In ‘Friend or Faux?’ Game, Chipotle Highlights Its 68 Real, Whole Ingredients


Chipotle Friend or Faux

Just in case you think that traditional fast-food chains such as McDonald’s and Subway might be simplifying their food ingredients enough to begin chipping away at Chipotle’s industry-leading position on the “clean-label” issue, reconsider: The fast-casual brand is launching a new marketing campaign that reinforces the simplicity of the total of 68 ingredients in its food in contrast with the long and complex ingredient lists on which so many fast-food brands remain reliant.

In its “Friend or Faux?” campaign, which launches July 21, Chipotle will offer not just an integrated marketing campaign but also an online game, which offers a restaurant-ingredient quiz and offers prizes for winning players.

“This is a message that we think always needs to be reinforced,” Chris Arnold, head of Chipotle communications, told brandchannel. “Historically, most of our messaging on food has kind of focused on what we call ‘hero ingredients,’ that is, our responsibly raised meats, local and organic produce. The idea of this effort is to extend beyond that and talk about the collective beauty of all of the ingredients that we use and that they are all real, whole foods.”

By comparison, noted Mark Crumpacker, chief creative and development officer for Chipotle, in a press release, “There’s been a lot of talk recently about fast-food companies removing artificial ingredients from their food, but most of these announcements cover only a portion of the thousands of additives used in processed foods.”

Chipotle Friend or Faux

To play the game, consumers must choose a Chipotle menu item and one of a number of fast-food items and then compare and match 20 ingredients, identifying which menu item contains each ingredient: the Chipotle item, the fast-food product or both. Users who complete the game will get a special buy-one-get-one mobile offer and be entered into a national free-food sweepstakes.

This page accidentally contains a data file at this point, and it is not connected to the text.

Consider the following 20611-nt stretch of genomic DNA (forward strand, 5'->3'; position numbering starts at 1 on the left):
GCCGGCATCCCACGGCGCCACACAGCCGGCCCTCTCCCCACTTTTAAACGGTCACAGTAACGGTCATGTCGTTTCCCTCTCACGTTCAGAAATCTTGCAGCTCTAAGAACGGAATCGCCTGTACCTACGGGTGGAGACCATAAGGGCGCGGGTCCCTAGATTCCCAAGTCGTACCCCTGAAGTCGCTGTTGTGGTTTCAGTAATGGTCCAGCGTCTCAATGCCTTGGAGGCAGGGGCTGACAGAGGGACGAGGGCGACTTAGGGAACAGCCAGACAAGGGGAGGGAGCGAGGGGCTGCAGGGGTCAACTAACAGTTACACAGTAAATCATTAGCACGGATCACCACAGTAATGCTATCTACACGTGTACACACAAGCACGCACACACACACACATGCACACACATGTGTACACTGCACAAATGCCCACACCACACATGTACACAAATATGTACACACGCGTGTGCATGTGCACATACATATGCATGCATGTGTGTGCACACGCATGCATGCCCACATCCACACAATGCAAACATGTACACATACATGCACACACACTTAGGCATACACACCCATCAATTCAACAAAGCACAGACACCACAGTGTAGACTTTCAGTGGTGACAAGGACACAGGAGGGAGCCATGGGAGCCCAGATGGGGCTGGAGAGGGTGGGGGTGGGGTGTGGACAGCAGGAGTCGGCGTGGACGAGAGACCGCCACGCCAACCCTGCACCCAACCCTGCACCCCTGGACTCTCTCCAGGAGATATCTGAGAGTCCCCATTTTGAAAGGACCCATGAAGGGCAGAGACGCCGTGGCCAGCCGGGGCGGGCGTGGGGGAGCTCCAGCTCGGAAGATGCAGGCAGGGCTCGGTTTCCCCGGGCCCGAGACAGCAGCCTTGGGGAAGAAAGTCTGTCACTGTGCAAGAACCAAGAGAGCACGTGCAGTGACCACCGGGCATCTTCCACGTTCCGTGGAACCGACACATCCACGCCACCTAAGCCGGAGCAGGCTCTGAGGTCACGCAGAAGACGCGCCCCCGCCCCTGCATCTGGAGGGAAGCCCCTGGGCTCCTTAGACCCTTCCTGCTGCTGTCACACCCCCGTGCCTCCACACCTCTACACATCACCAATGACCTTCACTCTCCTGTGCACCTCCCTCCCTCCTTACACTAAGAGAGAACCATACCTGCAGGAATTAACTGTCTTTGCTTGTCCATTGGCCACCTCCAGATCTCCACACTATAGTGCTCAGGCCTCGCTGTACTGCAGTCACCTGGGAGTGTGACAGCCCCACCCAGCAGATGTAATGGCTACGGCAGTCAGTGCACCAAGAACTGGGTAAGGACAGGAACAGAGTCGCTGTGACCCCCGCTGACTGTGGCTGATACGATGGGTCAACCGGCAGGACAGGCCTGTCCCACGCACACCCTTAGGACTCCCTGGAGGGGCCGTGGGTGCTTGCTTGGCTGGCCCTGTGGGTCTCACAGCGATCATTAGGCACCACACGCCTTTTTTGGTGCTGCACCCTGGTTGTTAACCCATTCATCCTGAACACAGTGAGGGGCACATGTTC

Just as in its first game a couple of years ago—an iOS offering based on its animated “documentary” video that attacked “industrialized” food, The Scarecrow, and which was downloaded more than 600,000 times—in “Friend or Faux?” Chipotle doesn’t call out villainous brands by name. Rather, Arnold explained, the fast foods used for comparison are “representative” burgers, pizzas, sandwiches and salads available at a variety of fast-food outlets.

But Arnold wasn’t afraid to call out some of the brands causing mischief by removing a few ingredients and then implying their menus are clean of suspect substances. “If you listen to the classic jingle for the Big Mac, for example, it lists the ingredients and implies that it covers everything,” Arnold said. “It all sounds well and good. But then you look at the ingredient declaration for a Big Mac, and how many dozens of ingredients are in those things, and you certainly can’t make their ‘special sauce’ at home the way McDonald’s does it.”

Chipotle has been working on the “Friend or Faux?” effort for several months, Arnold said. Since then, he noted, several chains have made announcements about paring back additives and other ingredients from their foods, including Panera, which is removing 150 ingredients, “and they already were pretty good,” Arnold said.

Thus, he said, such claims “could serve to muddy the waters in terms of the overall conversation” about simple ingredient lists. “So it looks like a good time for us to be talking about our list of only 68 real, whole foods.”